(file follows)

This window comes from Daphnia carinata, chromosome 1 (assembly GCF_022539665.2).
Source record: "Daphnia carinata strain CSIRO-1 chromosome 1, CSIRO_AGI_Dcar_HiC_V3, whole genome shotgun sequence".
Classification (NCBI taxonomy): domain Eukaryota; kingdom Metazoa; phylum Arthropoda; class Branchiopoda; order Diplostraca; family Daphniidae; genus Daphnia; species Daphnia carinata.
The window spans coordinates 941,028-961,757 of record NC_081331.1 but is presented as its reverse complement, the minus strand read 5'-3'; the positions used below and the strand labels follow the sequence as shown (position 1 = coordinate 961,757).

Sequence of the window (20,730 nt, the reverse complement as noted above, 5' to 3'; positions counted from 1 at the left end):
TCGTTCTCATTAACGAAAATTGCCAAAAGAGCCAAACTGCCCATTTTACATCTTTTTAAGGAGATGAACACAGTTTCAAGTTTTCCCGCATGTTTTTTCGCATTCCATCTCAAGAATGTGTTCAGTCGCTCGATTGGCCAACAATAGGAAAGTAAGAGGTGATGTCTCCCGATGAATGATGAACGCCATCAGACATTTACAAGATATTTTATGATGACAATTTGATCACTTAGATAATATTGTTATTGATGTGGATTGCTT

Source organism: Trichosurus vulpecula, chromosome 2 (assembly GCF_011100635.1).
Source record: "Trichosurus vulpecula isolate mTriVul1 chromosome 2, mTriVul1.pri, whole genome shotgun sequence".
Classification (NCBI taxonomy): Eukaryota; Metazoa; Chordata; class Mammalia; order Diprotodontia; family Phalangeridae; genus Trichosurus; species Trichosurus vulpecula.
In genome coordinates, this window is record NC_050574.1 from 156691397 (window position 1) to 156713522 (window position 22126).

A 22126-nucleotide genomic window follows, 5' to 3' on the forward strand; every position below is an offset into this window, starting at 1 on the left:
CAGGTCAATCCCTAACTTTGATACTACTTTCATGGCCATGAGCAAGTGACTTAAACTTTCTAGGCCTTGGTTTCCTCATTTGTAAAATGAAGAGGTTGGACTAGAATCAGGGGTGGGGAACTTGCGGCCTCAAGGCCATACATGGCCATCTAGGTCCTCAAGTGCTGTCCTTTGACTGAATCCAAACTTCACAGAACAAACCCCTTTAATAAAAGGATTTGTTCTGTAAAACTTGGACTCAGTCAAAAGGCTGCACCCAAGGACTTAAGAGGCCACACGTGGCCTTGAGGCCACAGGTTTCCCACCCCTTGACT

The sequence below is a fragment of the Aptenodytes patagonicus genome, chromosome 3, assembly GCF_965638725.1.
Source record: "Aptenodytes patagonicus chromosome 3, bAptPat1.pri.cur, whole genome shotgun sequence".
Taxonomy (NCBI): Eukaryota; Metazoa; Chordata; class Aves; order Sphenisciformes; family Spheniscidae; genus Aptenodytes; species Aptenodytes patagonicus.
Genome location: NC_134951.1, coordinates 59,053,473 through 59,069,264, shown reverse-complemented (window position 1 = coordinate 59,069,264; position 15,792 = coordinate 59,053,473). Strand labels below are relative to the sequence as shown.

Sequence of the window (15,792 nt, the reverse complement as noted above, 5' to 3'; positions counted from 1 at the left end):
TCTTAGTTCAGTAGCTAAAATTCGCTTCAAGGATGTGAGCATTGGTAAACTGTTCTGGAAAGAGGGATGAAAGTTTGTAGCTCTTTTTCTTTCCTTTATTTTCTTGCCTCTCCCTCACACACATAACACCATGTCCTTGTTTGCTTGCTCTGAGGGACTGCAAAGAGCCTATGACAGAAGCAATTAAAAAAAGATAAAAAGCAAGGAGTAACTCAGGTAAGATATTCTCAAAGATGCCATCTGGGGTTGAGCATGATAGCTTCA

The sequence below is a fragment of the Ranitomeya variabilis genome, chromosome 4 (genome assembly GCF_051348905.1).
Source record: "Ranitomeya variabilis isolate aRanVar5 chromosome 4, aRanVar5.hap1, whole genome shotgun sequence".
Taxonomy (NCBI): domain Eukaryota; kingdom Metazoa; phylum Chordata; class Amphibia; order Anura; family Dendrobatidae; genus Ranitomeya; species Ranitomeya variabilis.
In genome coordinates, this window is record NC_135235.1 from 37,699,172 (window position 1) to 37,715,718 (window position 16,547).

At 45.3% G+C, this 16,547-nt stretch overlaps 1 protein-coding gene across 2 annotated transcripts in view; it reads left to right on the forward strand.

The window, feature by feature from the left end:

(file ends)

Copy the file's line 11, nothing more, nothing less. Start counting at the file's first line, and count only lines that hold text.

A 22126-nucleotide genomic window follows, 5' to 3' on the forward strand; every position below is an offset into this window, starting at 1 on the left: